“Funky Drummer (Part 1)” – James Brown (#86). We’ve also got one of the most-sampled records on the list this week. By itself, “Funky Drummer” is a #51 record that doesn’t get a second look. It’s been sampled over 1500 times; you don’t get “Fight the Power” by Public Enemy without it. Or LL Cool J’s “Mama Said Knock You Out.” Or Nicki Minaj’s “Save Me.” Or the theme to the Powerpuff Girls. You get the idea. (The long version is here if you can’t get enough; cue to 5:20.)
“You Need Love Like I Do (Don’t You)” – Gladys Knight & the Pips (#87). I clicked it twice just for the intro alone. This makes it to #25 on the Pop charts, but it’s a #4 hit in New York and hits #7 on WVON/Chicago.
“Nothing Succeeds Like Success” – Bill Deal & the Rhondels (#88). I always liked this one, and can’t quite explain why. That said, I resisted the temptation to play it too often on my stations. (45 night at my house is a different story.) It’s a #62 hit, which is probably about right.
“I Would Be In Love (Anyway)” – Frank Sinatra (#89). We’re still getting the Chairman on the charts. This will spend three weeks here and peak at #88, but it gets a lot of play over on your parents’ soft station as a #4-charting Adult Contemporary hit.
“Funky Chicken (Part 1)” – Willie Henderson & the Soul Explosions (#91). Man, this is a solid list, isn’t it? I think I need this as a ringtone, but not until I can venture out into public again. Is it me, or do I hear “ABC” in here? This only crosses over for two weeks and stays right here at #91, with more airplay on Urban radio in NYC and Chicago.
“You Keep Tightening Up On Me” – The Box Tops (#92). If I closed my eyes, I’d have guessed The Grass Roots as the artist on this one. This spends two weeks at #92 and disappears, and represents the last time we see The Box Tops on the pop charts. This makes it to #8 on WSRF in Fort Lauderdale, Florida.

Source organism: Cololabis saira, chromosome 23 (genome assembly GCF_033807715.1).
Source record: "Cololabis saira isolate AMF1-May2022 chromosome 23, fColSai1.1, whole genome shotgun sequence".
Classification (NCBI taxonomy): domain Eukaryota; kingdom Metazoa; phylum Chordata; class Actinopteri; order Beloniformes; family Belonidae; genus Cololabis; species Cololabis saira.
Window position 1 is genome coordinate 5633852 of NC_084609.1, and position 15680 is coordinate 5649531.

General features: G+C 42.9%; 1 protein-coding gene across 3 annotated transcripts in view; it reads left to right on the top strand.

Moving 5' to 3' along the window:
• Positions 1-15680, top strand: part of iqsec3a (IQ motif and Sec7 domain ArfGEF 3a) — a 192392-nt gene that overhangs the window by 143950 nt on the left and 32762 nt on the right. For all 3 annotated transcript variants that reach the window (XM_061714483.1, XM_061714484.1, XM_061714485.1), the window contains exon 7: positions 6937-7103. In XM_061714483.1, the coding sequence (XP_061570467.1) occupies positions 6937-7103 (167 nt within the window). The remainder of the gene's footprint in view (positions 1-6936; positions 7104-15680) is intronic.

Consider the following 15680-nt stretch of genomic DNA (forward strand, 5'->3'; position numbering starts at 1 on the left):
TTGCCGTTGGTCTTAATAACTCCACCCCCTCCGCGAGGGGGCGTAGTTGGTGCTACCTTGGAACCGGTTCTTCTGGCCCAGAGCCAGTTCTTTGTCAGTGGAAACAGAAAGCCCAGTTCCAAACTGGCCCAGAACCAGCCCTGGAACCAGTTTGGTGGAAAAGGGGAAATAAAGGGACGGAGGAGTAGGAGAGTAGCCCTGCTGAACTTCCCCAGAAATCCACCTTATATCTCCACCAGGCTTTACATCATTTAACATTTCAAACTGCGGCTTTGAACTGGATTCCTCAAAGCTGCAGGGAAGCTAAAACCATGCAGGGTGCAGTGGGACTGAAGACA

“Hitchin’ a Ride” – Vanity Fare (#93). This has been on my personal greatest-hits list for years, and I can’t decide if it’s even my favorite record by the band. (“Early in the Morning” ranks highly, too.) Besides, there’s a lot you can do with the 13-second intro on this one. It goes on to become a massive #5 hit. Maybe it gets the nod for the great air piano solo you can do.
“Children” – Joe South (#95). This one gives you no intro to work with. It’s got that signature South sound, but doesn’t do as well as his others. (It could be the chorus near the end that does it.) It’s a #32 single on the Adult charts but only manages #51 here.
“Time To Get It Together” – Country Coalition (#99). This is the only record to chart for this group; it will spend three weeks on the list, and stop at #96. Don’t confuse this with the Marvin Gaye song of the same name, although I don’t know how you could.
“I Got a Thing, You Got a Thing, Everybody’s Got a Thing” – Funkadelic (#100). Now that we’ve conjugated “got a thing,” let’s look at the record. How the wah-wah pedal survived the session I have no idea. This is solid funk. It goes no higher than #80, but it’s huge in Detroit. The Big 8 CKLW lists this as a #1 record while it makes #2 on WKNR.